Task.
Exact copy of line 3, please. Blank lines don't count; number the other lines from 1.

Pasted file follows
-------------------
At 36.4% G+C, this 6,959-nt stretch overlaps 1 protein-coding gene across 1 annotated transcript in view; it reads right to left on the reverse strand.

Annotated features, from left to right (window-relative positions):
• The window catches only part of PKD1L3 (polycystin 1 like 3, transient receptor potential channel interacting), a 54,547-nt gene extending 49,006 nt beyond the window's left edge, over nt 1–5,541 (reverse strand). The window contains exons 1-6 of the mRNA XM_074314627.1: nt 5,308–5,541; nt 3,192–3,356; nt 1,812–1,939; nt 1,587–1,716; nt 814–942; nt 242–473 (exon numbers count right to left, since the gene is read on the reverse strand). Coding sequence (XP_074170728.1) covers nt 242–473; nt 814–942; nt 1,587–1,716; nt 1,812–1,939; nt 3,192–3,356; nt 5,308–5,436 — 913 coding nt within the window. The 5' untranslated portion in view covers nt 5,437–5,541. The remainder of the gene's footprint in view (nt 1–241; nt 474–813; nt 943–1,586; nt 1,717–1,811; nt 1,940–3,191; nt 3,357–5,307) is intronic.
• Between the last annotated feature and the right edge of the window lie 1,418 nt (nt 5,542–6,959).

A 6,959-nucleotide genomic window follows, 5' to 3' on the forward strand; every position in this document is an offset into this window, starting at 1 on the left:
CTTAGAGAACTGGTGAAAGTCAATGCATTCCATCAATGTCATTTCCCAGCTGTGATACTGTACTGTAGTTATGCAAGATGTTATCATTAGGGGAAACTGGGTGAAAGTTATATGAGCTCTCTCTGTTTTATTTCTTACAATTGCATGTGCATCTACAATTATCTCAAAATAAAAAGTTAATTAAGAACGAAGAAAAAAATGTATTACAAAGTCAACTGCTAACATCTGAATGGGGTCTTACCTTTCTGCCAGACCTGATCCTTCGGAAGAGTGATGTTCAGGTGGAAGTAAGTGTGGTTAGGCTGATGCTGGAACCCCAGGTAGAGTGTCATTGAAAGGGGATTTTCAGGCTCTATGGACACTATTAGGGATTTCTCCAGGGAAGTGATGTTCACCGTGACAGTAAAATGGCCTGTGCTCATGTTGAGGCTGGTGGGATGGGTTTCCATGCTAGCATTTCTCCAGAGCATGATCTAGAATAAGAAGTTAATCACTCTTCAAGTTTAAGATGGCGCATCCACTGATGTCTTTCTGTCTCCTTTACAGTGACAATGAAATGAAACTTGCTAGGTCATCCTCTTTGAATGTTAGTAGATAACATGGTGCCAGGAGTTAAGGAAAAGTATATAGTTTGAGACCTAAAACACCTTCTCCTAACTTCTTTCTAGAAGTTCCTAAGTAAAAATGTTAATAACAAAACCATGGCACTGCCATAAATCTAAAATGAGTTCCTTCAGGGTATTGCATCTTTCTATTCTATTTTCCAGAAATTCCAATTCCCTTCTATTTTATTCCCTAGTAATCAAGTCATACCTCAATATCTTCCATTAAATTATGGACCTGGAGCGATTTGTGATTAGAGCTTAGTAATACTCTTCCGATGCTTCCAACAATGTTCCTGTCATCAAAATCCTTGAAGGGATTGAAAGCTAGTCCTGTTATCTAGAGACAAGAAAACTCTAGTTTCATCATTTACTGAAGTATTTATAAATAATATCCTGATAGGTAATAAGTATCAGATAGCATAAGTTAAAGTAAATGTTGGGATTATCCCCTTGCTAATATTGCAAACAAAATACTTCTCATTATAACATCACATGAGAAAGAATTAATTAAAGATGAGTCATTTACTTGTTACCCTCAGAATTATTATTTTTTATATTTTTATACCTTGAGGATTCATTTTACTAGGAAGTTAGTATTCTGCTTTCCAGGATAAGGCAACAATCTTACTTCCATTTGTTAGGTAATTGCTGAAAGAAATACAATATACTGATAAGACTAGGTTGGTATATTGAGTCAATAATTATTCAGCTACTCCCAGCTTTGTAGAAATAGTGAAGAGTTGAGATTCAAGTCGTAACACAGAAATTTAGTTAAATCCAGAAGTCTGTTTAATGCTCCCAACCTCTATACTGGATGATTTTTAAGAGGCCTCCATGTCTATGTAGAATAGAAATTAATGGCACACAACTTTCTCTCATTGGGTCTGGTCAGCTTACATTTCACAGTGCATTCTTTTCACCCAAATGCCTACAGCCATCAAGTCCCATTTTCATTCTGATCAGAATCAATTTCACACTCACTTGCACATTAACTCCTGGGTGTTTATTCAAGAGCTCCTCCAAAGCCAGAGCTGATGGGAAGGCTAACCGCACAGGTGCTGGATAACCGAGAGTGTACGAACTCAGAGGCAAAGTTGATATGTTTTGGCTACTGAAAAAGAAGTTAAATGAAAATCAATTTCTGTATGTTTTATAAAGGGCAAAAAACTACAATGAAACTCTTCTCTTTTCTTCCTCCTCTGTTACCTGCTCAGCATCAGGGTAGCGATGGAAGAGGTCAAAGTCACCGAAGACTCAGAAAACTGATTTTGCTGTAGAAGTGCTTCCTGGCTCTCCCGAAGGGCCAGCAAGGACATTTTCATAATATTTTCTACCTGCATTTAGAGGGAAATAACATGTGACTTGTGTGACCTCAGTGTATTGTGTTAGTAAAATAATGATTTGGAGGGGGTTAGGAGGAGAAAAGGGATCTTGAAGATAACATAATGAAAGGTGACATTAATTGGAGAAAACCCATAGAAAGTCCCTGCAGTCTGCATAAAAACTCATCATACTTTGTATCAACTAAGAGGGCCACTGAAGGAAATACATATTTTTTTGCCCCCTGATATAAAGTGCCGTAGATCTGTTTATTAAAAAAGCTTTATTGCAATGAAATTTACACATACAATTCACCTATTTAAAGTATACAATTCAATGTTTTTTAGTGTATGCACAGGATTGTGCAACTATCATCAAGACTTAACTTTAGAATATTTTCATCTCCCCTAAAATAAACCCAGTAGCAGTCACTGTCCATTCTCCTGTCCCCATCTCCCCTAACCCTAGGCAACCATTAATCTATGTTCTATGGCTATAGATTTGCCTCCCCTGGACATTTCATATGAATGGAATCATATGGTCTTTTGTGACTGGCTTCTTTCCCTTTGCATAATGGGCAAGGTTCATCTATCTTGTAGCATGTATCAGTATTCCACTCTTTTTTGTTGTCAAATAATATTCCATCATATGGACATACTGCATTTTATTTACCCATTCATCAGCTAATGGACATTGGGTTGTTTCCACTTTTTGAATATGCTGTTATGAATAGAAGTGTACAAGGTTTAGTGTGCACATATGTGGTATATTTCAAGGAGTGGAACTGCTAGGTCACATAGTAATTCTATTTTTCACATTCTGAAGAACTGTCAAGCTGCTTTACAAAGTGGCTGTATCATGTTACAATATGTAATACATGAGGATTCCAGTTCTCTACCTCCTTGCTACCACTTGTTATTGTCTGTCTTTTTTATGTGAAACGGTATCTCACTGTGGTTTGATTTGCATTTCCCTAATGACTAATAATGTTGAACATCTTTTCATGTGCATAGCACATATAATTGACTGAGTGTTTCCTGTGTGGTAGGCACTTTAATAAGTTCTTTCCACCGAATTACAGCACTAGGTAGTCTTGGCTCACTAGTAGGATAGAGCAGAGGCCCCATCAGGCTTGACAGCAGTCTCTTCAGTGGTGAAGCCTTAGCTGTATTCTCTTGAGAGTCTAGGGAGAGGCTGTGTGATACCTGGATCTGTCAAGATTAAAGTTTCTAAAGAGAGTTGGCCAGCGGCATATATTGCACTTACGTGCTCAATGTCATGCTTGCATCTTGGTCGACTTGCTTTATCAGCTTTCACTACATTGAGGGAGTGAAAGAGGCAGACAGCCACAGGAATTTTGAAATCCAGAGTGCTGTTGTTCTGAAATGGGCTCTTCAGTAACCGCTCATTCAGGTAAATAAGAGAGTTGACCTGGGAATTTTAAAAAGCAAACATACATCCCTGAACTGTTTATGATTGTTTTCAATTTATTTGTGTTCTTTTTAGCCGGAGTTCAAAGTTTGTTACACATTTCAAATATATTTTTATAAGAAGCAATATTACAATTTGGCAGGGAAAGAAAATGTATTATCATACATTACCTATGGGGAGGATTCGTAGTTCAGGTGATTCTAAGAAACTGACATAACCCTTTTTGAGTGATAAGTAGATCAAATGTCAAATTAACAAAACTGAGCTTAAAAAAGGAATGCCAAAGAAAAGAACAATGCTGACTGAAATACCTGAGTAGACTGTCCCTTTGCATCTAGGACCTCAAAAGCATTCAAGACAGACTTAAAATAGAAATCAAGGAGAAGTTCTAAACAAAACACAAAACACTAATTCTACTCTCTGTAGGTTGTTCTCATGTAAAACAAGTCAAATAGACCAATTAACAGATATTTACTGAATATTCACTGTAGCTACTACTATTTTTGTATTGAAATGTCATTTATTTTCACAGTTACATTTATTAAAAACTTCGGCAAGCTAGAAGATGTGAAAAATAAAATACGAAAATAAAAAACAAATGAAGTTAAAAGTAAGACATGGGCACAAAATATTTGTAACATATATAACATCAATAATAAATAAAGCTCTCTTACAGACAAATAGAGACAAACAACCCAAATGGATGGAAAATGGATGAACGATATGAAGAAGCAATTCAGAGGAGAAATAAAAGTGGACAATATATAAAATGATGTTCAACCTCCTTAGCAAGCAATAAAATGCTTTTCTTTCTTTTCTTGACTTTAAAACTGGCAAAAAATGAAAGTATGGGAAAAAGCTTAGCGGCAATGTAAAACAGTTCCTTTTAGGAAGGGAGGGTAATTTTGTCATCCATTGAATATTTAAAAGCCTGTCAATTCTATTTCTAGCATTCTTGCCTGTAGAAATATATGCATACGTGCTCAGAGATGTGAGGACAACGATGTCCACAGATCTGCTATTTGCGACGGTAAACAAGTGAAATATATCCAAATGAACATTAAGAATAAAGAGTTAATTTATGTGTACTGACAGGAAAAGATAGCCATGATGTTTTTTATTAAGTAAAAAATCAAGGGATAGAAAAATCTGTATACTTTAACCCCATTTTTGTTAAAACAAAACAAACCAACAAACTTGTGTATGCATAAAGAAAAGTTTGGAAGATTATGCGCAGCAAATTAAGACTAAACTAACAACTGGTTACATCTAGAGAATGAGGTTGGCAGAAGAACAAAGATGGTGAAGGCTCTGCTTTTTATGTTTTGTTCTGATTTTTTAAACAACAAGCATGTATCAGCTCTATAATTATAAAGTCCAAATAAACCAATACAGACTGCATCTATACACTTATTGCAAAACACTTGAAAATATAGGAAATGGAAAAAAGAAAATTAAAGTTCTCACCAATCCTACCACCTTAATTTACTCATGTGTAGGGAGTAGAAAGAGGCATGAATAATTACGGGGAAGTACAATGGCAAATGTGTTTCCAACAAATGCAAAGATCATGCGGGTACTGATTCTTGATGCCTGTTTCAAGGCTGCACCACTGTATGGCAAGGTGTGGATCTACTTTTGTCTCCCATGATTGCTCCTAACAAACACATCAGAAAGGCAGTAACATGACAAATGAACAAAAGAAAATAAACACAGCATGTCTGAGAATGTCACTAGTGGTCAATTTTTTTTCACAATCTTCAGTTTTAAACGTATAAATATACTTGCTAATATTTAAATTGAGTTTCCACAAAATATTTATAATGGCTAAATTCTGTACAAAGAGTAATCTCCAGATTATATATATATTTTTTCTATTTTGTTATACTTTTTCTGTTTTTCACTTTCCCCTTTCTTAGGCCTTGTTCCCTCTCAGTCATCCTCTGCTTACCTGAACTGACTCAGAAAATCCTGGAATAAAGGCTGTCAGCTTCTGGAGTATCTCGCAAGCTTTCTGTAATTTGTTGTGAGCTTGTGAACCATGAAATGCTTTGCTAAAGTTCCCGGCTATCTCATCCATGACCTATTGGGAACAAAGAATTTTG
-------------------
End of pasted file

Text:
• The window catches only part of PKD1L3 (polycystin 1 like 3, transient receptor potential channel interacting), a 54,547-nt gene extending 49,006 nt beyond the window's left edge, over nt 1–5,541 (reverse strand). The window contains exons 1-6 of the mRNA XM_074314627.1: nt 5,308–5,541; nt 3,192–3,356; nt 1,812–1,939; nt 1,587–1,716; nt 814–942; nt 242–473 (exon numbers count right to left, since the gene is read on the reverse strand). Coding sequence (XP_074170728.1) covers nt 242–473; nt 814–942; nt 1,587–1,716; nt 1,812–1,939; nt 3,192–3,356; nt 5,308–5,436 — 913 coding nt within the window. The 5' untranslated portion in view covers nt 5,437–5,541. The remainder of the gene's footprint in view (nt 1–241; nt 474–813; nt 943–1,586; nt 1,717–1,811; nt 1,940–3,191; nt 3,357–5,307) is intronic.